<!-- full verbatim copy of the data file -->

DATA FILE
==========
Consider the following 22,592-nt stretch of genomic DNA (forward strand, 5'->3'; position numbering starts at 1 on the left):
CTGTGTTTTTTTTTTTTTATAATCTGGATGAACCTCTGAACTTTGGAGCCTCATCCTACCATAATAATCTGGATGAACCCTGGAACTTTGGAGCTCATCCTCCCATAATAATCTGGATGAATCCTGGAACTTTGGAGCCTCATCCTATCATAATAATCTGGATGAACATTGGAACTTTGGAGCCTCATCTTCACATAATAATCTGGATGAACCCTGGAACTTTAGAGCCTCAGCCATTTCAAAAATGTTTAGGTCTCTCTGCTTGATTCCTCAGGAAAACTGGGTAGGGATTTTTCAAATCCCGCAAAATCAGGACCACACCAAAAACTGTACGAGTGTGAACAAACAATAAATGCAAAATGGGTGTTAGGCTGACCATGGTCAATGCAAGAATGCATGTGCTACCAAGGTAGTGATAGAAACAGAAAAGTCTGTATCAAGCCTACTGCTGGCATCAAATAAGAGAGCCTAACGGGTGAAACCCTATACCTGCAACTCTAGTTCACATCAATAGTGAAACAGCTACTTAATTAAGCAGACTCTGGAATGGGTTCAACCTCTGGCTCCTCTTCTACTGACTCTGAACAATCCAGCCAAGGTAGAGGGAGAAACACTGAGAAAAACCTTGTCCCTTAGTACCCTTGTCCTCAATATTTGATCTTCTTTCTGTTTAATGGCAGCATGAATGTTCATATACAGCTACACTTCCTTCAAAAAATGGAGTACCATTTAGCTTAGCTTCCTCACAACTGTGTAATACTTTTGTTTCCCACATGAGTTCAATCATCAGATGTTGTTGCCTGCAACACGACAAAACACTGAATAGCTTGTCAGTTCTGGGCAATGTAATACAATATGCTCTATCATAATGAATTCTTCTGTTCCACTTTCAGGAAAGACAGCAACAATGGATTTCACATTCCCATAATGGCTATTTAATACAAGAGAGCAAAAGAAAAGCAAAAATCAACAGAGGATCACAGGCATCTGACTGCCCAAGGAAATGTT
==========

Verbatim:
Consider the following 22,592-nt stretch of genomic DNA (forward strand, 5'->3'; position numbering starts at 1 on the left):
CTGTGTTTTTTTTTTTTTATAATCTGGATGAACCTCTGAACTTTGGAGCCTCATCCTACCATAATAATCTGGATGAACCCTGGAACTTTGGAGCTCATCCTCCCATAATAATCTGGATGAATCCTGGAACTTTGGAGCCTCATCCTATCATAATAATCTGGATGAACATTGGAACTTTGGAGCCTCATCTTCACATAATAATCTGGATGAACCCTGGAACTTTAGAGCCTCAGCCATTTCAAAAATGTTTAGGTCTCTCTGCTTGATTCCTCAGGAAAACTGGGTAGGGATTTTTCAAATCCCGCAAAATCAGGACCACACCAAAAACTGTACGAGTGTGAACAAACAATAAATGCAAAATGGGTGTTAGGCTGACCATGGTCAATGCAAGAATGCATGTGCTACCAAGGTAGTGATAGAAACAGAAAAGTCTGTATCAAGCCTACTGCTGGCATCAAATAAGAGAGCCTAACGGGTGAAACCCTATACCTGCAACTCTAGTTCACATCAATAGTGAAACAGCTACTTAATTAAGCAGACTCTGGAATGGGTTCAACCTCTGGCTCCTCTTCTACTGACTCTGAACAATCCAGCCAAGGTAGAGGGAGAAACACTGAGAAAAACCTTGTCCCTTAGTACCCTTGTCCTCAATATTTGATCTTCTTTCTGTTTAATGGCAGCATGAATGTTCATATACAGCTACACTTCCTTCAAAAAATGGAGTACCATTTAGCTTAGCTTCCTCACAACTGTGTAATACTTTTGTTTCCCACATGAGTTCAATCATCAGATGTTGTTGCCTGCAACACGACAAAACACTGAATAGCTTGTCAGTTCTGGGCAATGTAATACAATATGCTCTATCATAATGAATTCTTCTGTTCCACTTTCAGGAAAGACAGCAACAATGGATTTCACATTCCCATAATGGCTATTTAATACAAGAGAGCAAAAGAAAAGCAAAAATCAACAGAGGATCACAGGCATCTGACTGCCCAAGGAAATGTT